Fancy starting your own airgun club? Mark Camoccio begins a mini-series showing you how to start your own shooting club!

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It’s a curious thing, but I’ve spoken to quite a few people over the years who have bemoaned the fact that they simply don’t have a hobby, or passion for anything in particular. By contrast, I feel so lucky to be involved in airgun sports, and thinking back to that milestone of persuading my parents to buy me an air rifle, in 1979, and the world of pleasure that has followed as a result, it’s no exaggeration to say, it was a genuine life-changing moment.

OK, it borders on obsessional at times, but it does keep me off the streets, as my good old dad would say. Spreading our passion to others, and passing on the baton to youngsters coming through, is of paramount importance, and the setting up of an airgun club is a fantastic way to spread the word. It’s a world of fun, too!

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Admittedly, it’s hardly the most ideal time, with the dreaded ‘C’ word playing havoc with our fun, but things will level off, and despite the doom-mongers enjoying their negativity, normal-ish life will eventually return. It always does!

So, just how do you go about setting up a club? Well, having gone through the process, when I first moved up to Lincolnshire from London, a good while back, I’ve learned a fair bit along the way, so get a nice hot cup of tea, pull up a chair, and let me explain with this new mini-series.

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I soon discovered that my new rural community was something of a black hole where outdoor airgun clubs were concerned, and after a tour of the ‘nearest’ and even a conversation with the local police force, I realised that it was down to me to get creative. Incidentally, the police were extremely helpful and even provided a booklet of the firearms clubs and organizations in the vicinity, but with little in the way of airgun options, the idea to start one began to gather momentum.

Once you decide to take the plunge, the first obvious step is to look for a suitable venue. Spreading the word in the local pub is no bad thing, but there’s no real substitute for cold calling a few high-profile farmers and significant landowners in the area, and you need to expect to put some time in. Maintain a professional, low-key approach, too, which means don’t turn up in full Rambo kit, camos and a huge Bowie swinging from the hip. Be ultra-polite, and expect plenty of refusals and rebuffs. Don’t take offence, and keep plugging away. Try to stay positive, and persevere. A rural community makes things slightly easier, and I was lucky striking gold quite early on, with a local farmer, only too happy to help the shooting sports. He’s a shooter himself, an extremely nice bloke, and doesn’t even want rent for the large field that we now use. Blimey – lucky or what!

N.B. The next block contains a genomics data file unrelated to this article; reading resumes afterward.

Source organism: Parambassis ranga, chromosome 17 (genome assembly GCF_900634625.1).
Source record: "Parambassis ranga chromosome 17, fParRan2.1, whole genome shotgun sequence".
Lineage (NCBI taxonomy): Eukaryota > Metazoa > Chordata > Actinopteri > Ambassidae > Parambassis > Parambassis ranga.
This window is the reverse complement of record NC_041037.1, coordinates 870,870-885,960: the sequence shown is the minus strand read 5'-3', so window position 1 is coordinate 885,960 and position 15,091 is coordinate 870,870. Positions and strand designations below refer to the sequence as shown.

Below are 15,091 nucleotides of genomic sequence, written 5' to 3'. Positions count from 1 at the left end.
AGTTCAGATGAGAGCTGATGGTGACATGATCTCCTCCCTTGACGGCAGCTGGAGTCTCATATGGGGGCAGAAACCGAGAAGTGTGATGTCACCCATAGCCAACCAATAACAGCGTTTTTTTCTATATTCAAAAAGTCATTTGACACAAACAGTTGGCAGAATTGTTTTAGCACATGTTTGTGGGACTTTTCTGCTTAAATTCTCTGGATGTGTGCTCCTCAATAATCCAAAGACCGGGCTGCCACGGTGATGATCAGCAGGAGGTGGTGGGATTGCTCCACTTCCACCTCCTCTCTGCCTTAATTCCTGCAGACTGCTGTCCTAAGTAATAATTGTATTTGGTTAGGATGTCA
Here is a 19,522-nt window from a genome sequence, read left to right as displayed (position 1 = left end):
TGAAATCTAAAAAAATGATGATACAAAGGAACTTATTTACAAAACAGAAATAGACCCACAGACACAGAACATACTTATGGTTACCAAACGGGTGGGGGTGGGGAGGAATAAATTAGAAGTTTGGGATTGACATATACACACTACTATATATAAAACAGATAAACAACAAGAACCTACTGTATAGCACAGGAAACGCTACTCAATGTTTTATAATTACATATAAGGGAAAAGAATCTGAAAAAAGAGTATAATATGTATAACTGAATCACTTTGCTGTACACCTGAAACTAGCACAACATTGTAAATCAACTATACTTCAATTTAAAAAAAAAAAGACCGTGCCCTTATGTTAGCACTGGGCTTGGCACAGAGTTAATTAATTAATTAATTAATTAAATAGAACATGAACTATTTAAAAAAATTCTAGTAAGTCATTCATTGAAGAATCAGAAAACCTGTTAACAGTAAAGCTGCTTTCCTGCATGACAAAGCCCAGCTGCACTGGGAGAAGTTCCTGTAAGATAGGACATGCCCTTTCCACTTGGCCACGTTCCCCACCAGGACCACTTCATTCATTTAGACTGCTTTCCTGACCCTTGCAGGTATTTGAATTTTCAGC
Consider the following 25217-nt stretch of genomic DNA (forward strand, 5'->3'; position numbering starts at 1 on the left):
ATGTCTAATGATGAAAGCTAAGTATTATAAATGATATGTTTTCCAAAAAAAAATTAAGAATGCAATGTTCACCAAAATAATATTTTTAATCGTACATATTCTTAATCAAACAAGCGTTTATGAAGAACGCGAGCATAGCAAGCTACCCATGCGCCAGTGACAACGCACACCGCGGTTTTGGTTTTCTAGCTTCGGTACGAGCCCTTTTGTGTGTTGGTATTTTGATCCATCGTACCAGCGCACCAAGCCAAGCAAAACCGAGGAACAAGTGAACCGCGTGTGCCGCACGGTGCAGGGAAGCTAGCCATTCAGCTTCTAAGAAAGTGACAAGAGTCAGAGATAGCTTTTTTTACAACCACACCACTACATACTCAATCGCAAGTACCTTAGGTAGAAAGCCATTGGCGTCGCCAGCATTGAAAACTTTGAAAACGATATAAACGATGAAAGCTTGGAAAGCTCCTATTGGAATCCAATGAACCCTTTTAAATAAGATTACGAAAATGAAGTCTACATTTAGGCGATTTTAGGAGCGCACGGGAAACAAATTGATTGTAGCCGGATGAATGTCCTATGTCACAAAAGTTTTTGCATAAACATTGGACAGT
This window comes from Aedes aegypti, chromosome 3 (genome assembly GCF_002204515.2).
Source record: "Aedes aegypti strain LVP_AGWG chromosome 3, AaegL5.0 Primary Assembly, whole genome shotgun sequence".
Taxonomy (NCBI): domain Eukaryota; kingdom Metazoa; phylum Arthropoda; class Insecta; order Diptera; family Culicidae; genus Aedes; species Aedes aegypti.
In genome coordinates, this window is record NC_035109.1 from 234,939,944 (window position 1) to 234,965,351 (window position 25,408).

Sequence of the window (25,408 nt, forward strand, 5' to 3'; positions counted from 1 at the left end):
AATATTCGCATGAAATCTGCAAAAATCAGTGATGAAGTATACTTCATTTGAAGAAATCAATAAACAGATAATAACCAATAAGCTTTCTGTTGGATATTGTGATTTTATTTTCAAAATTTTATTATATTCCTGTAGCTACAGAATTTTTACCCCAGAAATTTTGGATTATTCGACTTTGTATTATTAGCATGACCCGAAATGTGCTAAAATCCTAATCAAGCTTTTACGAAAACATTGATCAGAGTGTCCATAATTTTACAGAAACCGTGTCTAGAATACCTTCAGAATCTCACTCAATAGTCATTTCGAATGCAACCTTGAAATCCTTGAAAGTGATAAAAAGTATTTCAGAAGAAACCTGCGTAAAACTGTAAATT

This is a significant point, because if you are to pay a sizeable rent, then the clubs membership will need to be correspondingly large to cover it. Our club has chosen to stay fairly small, so not to irritate the farmer with too many vehicles, but we can afford to do that.

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Local gunshops are perfect places to advertise the club, since it is in their interest to generate customers in the long term. The more members you have, the more chance there is of business for them. It really is two-way traffic, but shooting magazines will normally be only too happy to carry a mention of a new club, as well as have them listed in a register/website once in existence. Villages and local shops/newsagents often carry adverts in the window, and again, for a few quid, this can be a cost-effective way to drum up membership. Keep the advert simple and welcoming, and you could be surprised at the response.

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One key aspect of a shooting club, without which it’s a non-starter, is insurance! Something to consider right from the start because it could be a ‘chicken and egg’ situation. Reassuring the landowner that all members are insured is of the utmost importance, and there are two ways of doing this. At a push, members could take out their own individual policies, such as BASA, or BASC, covering them wherever they happen to shoot. However, whilst I would always recommend that all airgun shooters take out individual policies to cover themselves wherever they go, in reality, for the purposes of running a club, the task of having to keep a check that everyone’s insurance is renewed and valid at any time throughout the year, is a logistical nightmare.

You’ll need cover for guests on the day, too, so a group policy for the club overall is by far the best option, and specialist policies are available from several sources; the National Smallbore Rifle Association (NSRA) I believe run a policy, as do the the British Field Target Association (BFTA), although the BFTA would expect you to be more geared to FT and possibly holding competitions. Our club use Blue Fin Insurance, a company that offers dedicated policies specifically for shooting clubs. Having used them for the last few years, I can personally vouch for the suitability of their tailor-made documentation. The policy requires us to set a maximum on the number of members, but if this is ever reached, and we wish to become larger, we just pay a nominal fee on a ‘per additional member’ basis. Keeping a note of shooters in attendance on the day, keeps things all above board for the records

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Next month, I’ll take you through documentation and other aspects to consider along the way.